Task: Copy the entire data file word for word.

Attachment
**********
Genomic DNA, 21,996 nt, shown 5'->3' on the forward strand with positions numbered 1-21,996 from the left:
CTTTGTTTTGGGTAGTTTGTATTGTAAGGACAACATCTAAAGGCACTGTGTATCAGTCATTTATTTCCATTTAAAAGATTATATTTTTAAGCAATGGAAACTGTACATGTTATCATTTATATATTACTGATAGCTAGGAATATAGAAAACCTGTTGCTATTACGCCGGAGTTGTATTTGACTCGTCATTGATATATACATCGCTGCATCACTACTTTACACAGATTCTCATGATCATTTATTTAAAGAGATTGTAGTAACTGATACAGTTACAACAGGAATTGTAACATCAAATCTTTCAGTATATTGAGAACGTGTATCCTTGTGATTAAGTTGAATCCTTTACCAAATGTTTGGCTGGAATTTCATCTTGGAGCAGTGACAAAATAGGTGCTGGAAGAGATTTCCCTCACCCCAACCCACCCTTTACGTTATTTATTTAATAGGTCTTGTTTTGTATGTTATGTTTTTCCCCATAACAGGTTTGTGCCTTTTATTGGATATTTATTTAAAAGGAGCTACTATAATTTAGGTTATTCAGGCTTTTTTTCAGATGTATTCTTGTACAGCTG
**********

Genomic DNA, 21,996 nt, shown 5'->3' on the forward strand with positions numbered 1-21,996 from the left:
CTTTGTTTTGGGTAGTTTGTATTGTAAGGACAACATCTAAAGGCACTGTGTATCAGTCATTTATTTCCATTTAAAAGATTATATTTTTAAGCAATGGAAACTGTACATGTTATCATTTATATATTACTGATAGCTAGGAATATAGAAAACCTGTTGCTATTACGCCGGAGTTGTATTTGACTCGTCATTGATATATACATCGCTGCATCACTACTTTACACAGATTCTCATGATCATTTATTTAAAGAGATTGTAGTAACTGATACAGTTACAACAGGAATTGTAACATCAAATCTTTCAGTATATTGAGAACGTGTATCCTTGTGATTAAGTTGAATCCTTTACCAAATGTTTGGCTGGAATTTCATCTTGGAGCAGTGACAAAATAGGTGCTGGAAGAGATTTCCCTCACCCCAACCCACCCTTTACGTTATTTATTTAATAGGTCTTGTTTTGTATGTTATGTTTTTCCCCATAACAGGTTTGTGCCTTTTATTGGATATTTATTTAAAAGGAGCTACTATAATTTAGGTTATTCAGGCTTTTTTTCAGATGTATTCTTGTACAGCTG